Pillow Talk Secrets: It’s All About the Details!

Hi everyone!

Welcome to the next round of Pillow Talk Secrets! Today, Malin James, Tamsin Flowers and I—your host for the day, Jade A. Waters—have some major details to discuss…physical details, that is. The question is, how much physical description is “ideal” in erotica, and is it the same for readers as it is for writers?

We are so delighted you’ve joined us—so without further ado, let’s talk about those dirty details…

Pillow Talk Secrets

Jade: Hello, ladies! So nice to be back together again! How are the both of you?

Malin: Hiya! I’m doing good—got my first cup of tea right here, so I’m feeling fine (though I’ll feel better after the third!).

Tamsin: Hello girls—hope you’re both well!

J: Good to see you both. I’m very excited for today’s session! Shall we dive right in?

T: Absolutely!

J: All right—today is all about the dirty deets. As in, how much specific physical detail do we like to read and write in our erotica? It’s a pretty broad topic. Any initial thoughts?

T: Just to explain how this topic came up—I was having a chat with Malin as she’d been beta reading something for me, and I pointed out that I’d never mentioned what colour hair the protagonist had. So I asked her if that mattered.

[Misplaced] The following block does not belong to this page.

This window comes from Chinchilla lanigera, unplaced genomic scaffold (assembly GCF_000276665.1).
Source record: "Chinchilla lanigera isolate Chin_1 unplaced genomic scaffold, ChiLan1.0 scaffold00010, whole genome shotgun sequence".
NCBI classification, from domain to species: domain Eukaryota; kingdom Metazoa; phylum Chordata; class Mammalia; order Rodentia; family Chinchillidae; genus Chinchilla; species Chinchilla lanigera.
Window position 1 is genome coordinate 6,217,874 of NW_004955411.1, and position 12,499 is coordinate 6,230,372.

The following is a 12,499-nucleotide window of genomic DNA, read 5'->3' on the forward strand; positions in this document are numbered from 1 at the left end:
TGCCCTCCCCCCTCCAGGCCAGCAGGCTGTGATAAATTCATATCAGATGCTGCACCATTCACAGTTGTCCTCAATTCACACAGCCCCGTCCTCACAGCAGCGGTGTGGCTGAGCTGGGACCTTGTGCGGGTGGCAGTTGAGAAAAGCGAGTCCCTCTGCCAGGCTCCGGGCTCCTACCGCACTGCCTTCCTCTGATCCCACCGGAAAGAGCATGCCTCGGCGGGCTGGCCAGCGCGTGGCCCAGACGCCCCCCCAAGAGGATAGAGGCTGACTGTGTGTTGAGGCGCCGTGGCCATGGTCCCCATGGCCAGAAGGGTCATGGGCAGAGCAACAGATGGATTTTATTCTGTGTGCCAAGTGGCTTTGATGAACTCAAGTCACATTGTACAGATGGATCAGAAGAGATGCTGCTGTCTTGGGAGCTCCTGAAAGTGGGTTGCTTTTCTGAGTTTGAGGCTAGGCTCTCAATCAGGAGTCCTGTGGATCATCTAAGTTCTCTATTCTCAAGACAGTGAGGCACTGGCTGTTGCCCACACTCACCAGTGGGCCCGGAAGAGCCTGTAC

Eye Color Detail

Her eyes were the most amazing shade of…

M: And my response was that, for me, it definitely didn’t. I actually preferred it. I’m a “less-is-more” kind of girl whether I’m writing or reading. I like selective amounts of specific detail, and then I like to let my brain, (or the reader’s), fill in the rest.

J: I get the sense this is a common feeling for the three of us—and maybe a lot of other erotica authors as well. Sometimes, too much detail can throw things off. For example, if a character is described as having enormous breasts, or a certain color hair, or a freckle on the forearm… that paints a very specific image.

T: I find there’s nothing worse when I’m reading a story if the action breaks off for a whole paragraph of physical description, like the writer’s going down a checklist of hair, eyes, height and so on…

M: Absolutely. It feels manufactured. You basically want your reader to identify with the characters—if you lay in a ton of generic detail (large breasts, curly hair, etc), it can make it more challenging for the reader to put herself or himself in the story.

J: I don’t want to discount some detail—I think some detail orients the reader. The key is just enough, without becoming overkill.

T: Drip feeding it is the preferred way, I think. A small, specific detail here, another there, to build up a gradual picture—not all at once.

M: It’s also important to drip feed those details (I love that, by the way) in as they become relevant. Don’t give us a dossier the moment the character walks into the room…

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